This was not the United States.

And then there’s Don Pinnock, associate editor at Getaway magazine, which means he gets to go lots of places and send back emails saying he’s in Paris this week, or wherever. It also means he gets to meet a lot of interesting people, to write columns on travel and the natural world, and makes even earthworms sounds interesting. Or bats. Bats? Yes bats. No fan of them myself, although that’s my own prejudice and ignorance, I kept on reading about them and other subjects I wouldn’t even have given a second thought to in essay after essay in Natural Selections and Love Letters to Africa.

In “Notes from Heaven” Pinnock finds himself in the Umfolozi wilderness:

The ripple of frogs counterpoints a night so still the ants seem to be walking on tiptoes. High overhead, tamboti and knobthorn trees are catching stars and a comet or two in their interlaced branches. … It feels good to be down on the naked skin of Africa in the small hours. I’m on night watch, probing the perimeter with a torch somehow less bright than my imagination, peering for predators and unwelcome ungulates: wishing them absent; hoping they’re there…

This is not common garden-variety travel writing. This is not the type of unadventurous story that recounts a trip from day one, arrival, to day 10, departure, and a sun sinks into the horizon type of story. Pinnock not so much pushes the boundaries as creates new ways of saying things, of making seemingly dry facts palatable, interesting and fascinating. From camels to dams to mediations on global warming, you’re with him all the way, urged on by his humour and his chatty tone.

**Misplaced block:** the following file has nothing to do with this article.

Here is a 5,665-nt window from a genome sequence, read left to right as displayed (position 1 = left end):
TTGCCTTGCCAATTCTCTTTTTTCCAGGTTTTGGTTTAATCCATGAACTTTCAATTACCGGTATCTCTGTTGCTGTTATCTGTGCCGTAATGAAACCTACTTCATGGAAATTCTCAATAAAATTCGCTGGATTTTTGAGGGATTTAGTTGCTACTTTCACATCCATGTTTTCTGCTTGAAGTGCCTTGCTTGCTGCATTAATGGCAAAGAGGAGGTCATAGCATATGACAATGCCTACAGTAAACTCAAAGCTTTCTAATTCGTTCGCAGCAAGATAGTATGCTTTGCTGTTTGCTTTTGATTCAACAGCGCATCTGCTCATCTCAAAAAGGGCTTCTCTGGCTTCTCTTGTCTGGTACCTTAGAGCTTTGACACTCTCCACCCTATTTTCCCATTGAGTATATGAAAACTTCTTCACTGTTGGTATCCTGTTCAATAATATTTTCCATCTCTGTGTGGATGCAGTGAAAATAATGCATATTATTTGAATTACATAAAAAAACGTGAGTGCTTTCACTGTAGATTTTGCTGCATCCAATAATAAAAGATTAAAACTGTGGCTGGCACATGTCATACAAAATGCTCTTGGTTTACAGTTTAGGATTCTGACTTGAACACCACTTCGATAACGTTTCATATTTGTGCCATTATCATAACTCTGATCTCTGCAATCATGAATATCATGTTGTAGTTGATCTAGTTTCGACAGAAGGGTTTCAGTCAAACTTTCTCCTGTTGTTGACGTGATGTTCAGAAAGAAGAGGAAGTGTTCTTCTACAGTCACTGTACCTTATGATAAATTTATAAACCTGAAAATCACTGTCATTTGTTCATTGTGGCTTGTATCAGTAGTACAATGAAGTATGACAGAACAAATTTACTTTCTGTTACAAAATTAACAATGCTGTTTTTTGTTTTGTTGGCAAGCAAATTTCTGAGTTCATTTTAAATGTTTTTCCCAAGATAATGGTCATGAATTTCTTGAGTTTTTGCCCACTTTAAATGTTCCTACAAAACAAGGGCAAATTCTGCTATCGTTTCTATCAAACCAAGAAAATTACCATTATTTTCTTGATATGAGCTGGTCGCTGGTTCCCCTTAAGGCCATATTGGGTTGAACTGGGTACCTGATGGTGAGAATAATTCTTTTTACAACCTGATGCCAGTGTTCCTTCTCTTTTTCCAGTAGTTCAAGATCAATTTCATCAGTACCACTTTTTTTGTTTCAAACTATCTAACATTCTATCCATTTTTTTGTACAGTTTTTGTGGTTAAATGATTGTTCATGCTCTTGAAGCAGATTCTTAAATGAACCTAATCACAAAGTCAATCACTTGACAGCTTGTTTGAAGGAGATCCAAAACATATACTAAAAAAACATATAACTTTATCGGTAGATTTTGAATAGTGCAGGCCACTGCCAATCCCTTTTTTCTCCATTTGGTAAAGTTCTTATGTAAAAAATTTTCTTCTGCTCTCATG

The writers I have included here have created their own styles of writing. Each has a distinct voice, one that urges you with its creativity and uniqueness. And this is the type of writing that should be gracing our newspapers and magazines. It’s writing that lives beyond that day’s or that month’s deadline, it’s writing that makes you want to read while opening a window on the world.

Some books to look up:
Non-Fiction: True Stories by Chuck Palahniuk
Natural Selections: The African Wanderings of a Bemused Naturalist, Love Letters to Africa and African Journeys by Don Pinnock
In Fact: The Best of Creative Non-fiction Edited by Lee Gutkind
High Tide in Tucson: Essays from Now or Never by Barbara Kingsolver
Small Wonder: Essays
The Best American Essay series, published annually by Houghton Mifflin Company
The White Album by Joan Didion
Holidays in Hell by PJ O’Rourke

(First published as Dye Hard Press Newsletter 10)

No comments: